The opinion of the court was delivered by: NORGLE
CHARLES R. NORGLE, SR., District Judge:
Before the court is Plaintiff's Motion for Summary Judgment and Defendants' Cross-Motion for Summary Judgment. For the following reasons, Plaintiff's motion is granted in part and denied in part and Defendants' Cross-Motion for Summary Judgment is denied.
On December 15, 1992, Defendant Lifecare Acquisition Corporation ("Lifecare Acquision") entered into a ten-year lease agreement with American National Bank and Trust Company of Chicago ("American National Bank"). As part of the lease, Defendant Lifecare Investments, Inc. ("Lifecare Investments") guaranteed "full, faithful and timely payment and performance" by Lifecare Acquisition Corporation (hereinafter Defendants collectively referred to as "Lifecare"). At some time after the lease and guarantee agreement were executed, American National Bank assigned all its rights and interest under the lease to Plaintiff Prime Northgate Plaza Limited Partnership ("PNP").
During the first year of the lease, Lifecare's rental payments were based on a percentage of gross sales. For the remaining nine years, rental payments were calculated on the square footage occupied by Lifecare. In turn, PNP provided Lifecare with space in the Northgate Plaza to run a child daycare center. It was Lifecare's intent at the time it executed the lease to eventually assign the lease to one of its franchisees. However, by June 1995, no assignment of the December 15, 1992 lease had occurred and Lifecare failed to make any rental payments. Nevertheless, on July 24, 1995, PNP and Lifecare agreed to amend the lease.
The amendment essentially restructured Lifecare's monthly rental obligations. Although the dollar amount multiplied per square foot increased for all remaining lease years, Lifecare was permitted to pay its pre-July 1995 arrears, $ 53,287.48, in 21 monthly installments of $ 2,537.48. Lifecare's duty to make installment payments ran concurrently with its regular monthly rental obligations. Lifecare Acquisition, as lessee, and Lifecare Investments, as guarantor, executed the amendment. The sections of the lease not addressed in the amendment "remained in full force and effect."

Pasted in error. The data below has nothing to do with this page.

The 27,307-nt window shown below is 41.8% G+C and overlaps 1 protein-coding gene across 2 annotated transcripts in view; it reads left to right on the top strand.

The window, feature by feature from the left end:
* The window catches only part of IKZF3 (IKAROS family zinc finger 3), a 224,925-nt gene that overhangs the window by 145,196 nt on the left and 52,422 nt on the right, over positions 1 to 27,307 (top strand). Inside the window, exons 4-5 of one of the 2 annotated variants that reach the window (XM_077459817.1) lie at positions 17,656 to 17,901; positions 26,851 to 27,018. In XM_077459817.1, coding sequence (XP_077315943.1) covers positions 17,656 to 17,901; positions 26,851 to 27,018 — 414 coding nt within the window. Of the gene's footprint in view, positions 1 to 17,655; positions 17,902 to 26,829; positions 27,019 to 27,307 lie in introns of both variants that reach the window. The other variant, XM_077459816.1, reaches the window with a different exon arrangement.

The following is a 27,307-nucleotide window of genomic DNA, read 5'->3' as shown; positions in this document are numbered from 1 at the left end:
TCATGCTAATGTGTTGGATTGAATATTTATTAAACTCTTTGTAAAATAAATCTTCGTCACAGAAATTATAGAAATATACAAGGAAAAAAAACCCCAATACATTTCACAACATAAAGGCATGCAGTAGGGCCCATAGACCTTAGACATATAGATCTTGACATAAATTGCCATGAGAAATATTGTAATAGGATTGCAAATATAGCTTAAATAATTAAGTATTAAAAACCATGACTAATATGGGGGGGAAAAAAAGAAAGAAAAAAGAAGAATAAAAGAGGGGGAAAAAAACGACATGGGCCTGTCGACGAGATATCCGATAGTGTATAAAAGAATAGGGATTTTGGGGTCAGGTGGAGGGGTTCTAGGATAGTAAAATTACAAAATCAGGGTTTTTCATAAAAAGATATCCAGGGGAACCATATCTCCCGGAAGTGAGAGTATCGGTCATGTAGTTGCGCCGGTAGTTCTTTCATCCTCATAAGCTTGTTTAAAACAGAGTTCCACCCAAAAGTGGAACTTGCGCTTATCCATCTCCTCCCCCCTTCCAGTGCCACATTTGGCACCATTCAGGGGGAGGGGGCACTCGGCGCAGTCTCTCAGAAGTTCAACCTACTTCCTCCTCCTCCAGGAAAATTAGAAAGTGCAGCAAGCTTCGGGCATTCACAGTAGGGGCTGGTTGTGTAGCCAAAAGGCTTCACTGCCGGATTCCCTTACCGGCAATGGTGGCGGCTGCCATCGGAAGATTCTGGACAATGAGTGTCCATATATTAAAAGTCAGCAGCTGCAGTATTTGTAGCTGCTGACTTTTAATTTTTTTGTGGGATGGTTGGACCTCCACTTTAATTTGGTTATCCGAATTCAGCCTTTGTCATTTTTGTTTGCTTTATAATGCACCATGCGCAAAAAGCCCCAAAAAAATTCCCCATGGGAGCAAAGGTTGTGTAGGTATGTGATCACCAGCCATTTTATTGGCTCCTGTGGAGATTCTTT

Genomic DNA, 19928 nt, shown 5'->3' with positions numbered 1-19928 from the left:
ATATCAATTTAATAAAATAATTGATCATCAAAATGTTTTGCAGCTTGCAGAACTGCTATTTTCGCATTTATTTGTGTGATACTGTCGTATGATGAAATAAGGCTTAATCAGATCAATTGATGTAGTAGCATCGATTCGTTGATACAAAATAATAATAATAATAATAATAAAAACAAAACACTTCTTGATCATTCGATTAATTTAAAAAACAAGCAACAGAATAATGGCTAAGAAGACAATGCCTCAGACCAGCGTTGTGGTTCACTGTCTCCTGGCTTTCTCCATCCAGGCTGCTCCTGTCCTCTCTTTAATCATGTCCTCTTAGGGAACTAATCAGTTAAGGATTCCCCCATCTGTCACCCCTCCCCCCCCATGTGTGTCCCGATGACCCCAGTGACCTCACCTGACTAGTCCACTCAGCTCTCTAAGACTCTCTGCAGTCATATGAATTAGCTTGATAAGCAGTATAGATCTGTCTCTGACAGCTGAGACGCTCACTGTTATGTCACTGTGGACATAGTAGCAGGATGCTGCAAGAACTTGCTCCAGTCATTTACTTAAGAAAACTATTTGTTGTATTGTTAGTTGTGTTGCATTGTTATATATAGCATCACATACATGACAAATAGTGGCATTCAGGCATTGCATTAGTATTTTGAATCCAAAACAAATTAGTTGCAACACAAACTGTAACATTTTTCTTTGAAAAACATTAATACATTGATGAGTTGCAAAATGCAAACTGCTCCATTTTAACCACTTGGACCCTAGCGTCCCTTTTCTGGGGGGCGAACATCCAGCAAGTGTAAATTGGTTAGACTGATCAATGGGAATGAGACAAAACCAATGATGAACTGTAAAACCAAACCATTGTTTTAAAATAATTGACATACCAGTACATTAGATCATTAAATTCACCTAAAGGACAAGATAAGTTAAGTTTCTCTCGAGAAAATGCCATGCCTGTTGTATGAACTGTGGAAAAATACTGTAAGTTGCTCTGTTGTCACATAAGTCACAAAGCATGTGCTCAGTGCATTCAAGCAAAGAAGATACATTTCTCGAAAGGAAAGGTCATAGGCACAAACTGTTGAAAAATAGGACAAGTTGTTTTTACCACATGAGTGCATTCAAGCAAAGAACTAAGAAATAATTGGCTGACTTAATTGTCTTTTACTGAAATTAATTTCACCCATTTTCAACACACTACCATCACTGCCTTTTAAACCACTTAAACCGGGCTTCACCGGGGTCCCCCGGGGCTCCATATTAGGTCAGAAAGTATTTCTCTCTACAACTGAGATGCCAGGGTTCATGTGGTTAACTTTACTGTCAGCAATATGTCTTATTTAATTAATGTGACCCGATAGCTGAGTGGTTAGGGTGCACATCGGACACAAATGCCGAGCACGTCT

In December 1995, PNP received the first rental payment since the lease was first executed in December 1992. M & T delivered a check in the amount of $ 347.58, although more than $ 29,000.00 was owed at the time. For the following sixteen months, M & T submitted monthly checks substantially less than what was owed under the lease amendment. In fact, by March 1997, M & T had paid PNP a total of $ 39,262.57. However, more than $ 340,000.00 was still due. Thus, on February 29, 1996, PNP sent Lifecare notice of default. On March 25, 1996, PNP filed a two count complaint against Lifecare for breach of the lease and guarantee agreement.
On March 21, 1997, PNP moved for summary judgment. In its motion, PNP claims that Lifecare is contractually bound by the lease and guarantee agreement to pay monthly rental charges. Lifecare in its cross-motion for summary judgment, claims that it does not owe any sums of money because its duty to pay rent was extinguished when M & T became assignee. Furthermore, Lifecare claims that PNP breached the lease by failing to maintain Northgate Plaza in a manner compatible with a children's daycare center.
Federal Rule of Civil Procedure 56(c) provides that summary judgment "shall be rendered forthwith if the pleadings, depositions, answers to interrogatories, and admissions on file, together with affidavits, if any, show that there is no genuine issue as to any material fact and that the moving party is entitled to a judgment as a matter of law." Fed. R. Civ. P. 56(c); see also Salima v. Scherwood South, Inc., 38 F.3d 929, 931 (7th Cir. 1994). "One of the principal purposes of the summary judgment rule is to isolate and dispose of factually unsupported claims and defenses." Celotex Corp. v. Catrett, 477 U.S. 317, 323-24, 91 L. Ed. 2d 265, 106 S. Ct. 2548 (1986).
When considering all the evidence presented in a motion for summary judgment, a court cannot make credibility determinations nor can it choose between competing possible inferences. Anderson v. Liberty Lobby, Inc., 477 U.S. 242, 255, 91 L. Ed. 2d 202, 106 S. Ct. 2505 (1986). The court views the record, and resolves all reasonable inferences drawn from the record, in the light most favorable to the non-moving party. Plair v. E.J. Brach & Sons, Inc., 105 F.3d 343, 346 (7th Cir. 1997). Accordingly, if the evidence presented by the parties is subject to conflicting interpretations, or if reasonable minds could differ as to its significance, summary judgment must not be granted. See O'Connor v. Chicago Transit Auth, 985 F.2d 1362, 1366 (7th Cir. 1993).
Yet, the standard does nothing to alter the burden of proof. "If the non-moving party bears the burden of proof on an issue, . . . that party may not rest on the pleadings and must instead show that there is a genuine issue of material fact." Sample v. Aldi, Inc., 61 F.3d 544, 547 (7th Cir. 1995). The non-moving party, therefore, will not survive summary judgment with merely a scintilla of evidence supporting its position. Essex v. United Parcel Serv. Inc., 111 F.3d 1304, 1308 (7th Cir. 1997). Instead, "the question is whether the evidence presents a sufficient disagreement to require submission to a jury or whether it is so one-sided that one party must prevail as a matter of law." Id. Finally, "summary judgment is ...